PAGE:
Universities vie for the highest caliber faculty in a number of ways, including offering competitive partner benefits. In states like Michigan that do not offer recognition for even same-sex domestic partnerships, public universities there have still found ways to offer benefits to unmarried partners so they do not lose qualified candidates to schools in other states. According to an amendment to next year’s education budget by State Rep. Dave Agema (R), universities will now be punished to the tune of 5% of their funding for offering these benefits:
AGEMA: I had an amendment put into the education budget that takes 5% away from colleges that give same sex/unmarried benefits and places up to $60 million of that into the MPSRS K-12 budget if colleges do not stop skirting the law and the will of the people. Colleges can’t say they are short of money when they skirt the law and give such benefits. The Dems didn’t like this – it passed.
If the amendment becomes law, Michigan universities will suffer for trying to attract distinguished candidates to complement their faculty. In fact, the cuts would make it quite likely the universities would have to cut jobs in order to continue competing for strong candidates. And if the caliber of the university declines because of the lost faculty, it also makes it harder for the university to competitively attract students to pay tuition there.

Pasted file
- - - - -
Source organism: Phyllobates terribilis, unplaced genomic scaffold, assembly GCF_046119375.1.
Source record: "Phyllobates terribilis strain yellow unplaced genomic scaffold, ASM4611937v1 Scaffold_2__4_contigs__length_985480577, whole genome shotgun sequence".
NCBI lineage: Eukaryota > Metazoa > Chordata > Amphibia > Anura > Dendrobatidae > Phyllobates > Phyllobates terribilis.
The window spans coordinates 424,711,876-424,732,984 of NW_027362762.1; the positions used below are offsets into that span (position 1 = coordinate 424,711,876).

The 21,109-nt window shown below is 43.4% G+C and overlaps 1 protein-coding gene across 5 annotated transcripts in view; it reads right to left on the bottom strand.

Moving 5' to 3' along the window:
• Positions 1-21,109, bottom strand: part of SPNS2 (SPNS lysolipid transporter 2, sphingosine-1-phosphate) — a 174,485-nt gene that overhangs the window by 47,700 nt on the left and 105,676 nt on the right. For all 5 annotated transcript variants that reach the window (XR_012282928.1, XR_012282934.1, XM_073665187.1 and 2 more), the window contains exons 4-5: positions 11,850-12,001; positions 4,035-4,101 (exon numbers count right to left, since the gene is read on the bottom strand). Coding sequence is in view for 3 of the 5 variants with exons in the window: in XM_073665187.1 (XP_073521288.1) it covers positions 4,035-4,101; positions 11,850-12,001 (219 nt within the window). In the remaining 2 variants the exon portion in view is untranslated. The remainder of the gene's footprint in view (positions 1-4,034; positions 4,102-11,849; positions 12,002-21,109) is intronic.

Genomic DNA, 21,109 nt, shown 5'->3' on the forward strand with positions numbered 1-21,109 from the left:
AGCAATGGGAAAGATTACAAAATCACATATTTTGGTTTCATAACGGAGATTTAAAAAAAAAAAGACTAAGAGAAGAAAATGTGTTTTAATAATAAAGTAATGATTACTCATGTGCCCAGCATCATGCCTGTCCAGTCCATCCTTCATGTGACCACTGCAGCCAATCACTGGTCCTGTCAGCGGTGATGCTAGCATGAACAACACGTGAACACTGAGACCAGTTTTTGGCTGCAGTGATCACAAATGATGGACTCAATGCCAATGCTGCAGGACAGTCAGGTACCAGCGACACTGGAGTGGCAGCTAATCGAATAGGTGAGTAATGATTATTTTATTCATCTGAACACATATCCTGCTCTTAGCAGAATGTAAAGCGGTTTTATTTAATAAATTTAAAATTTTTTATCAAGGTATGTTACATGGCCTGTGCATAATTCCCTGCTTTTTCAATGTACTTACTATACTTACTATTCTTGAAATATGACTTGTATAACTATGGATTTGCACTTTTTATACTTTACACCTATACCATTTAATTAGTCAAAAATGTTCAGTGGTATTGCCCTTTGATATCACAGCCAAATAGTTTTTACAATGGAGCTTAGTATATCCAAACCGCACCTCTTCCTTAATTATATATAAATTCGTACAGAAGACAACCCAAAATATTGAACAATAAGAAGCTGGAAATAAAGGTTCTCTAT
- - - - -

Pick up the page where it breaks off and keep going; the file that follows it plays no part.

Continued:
Agema is just the latest Republican to prioritize a social agenda over the creation of jobs, echoing efforts in Pennsylvania and Minnesota to ban same-sex marriage despite huge budget shortfalls in both states. Given the dire economic situation in Michigan, attacking the LGBT community should be much lower on his list than creating and maintaining jobs or supporting education so that the state doesn’t lose taxpaying students in a “brain drain” to other states. But no, apparently the worst possible thing for Michigan would be for it to continue having gays and lesbians teaching at its universities.
The House and Senate budget bills now go to a conference committee to be combined into a final bill.
(H/T: AMERICAblog Gay)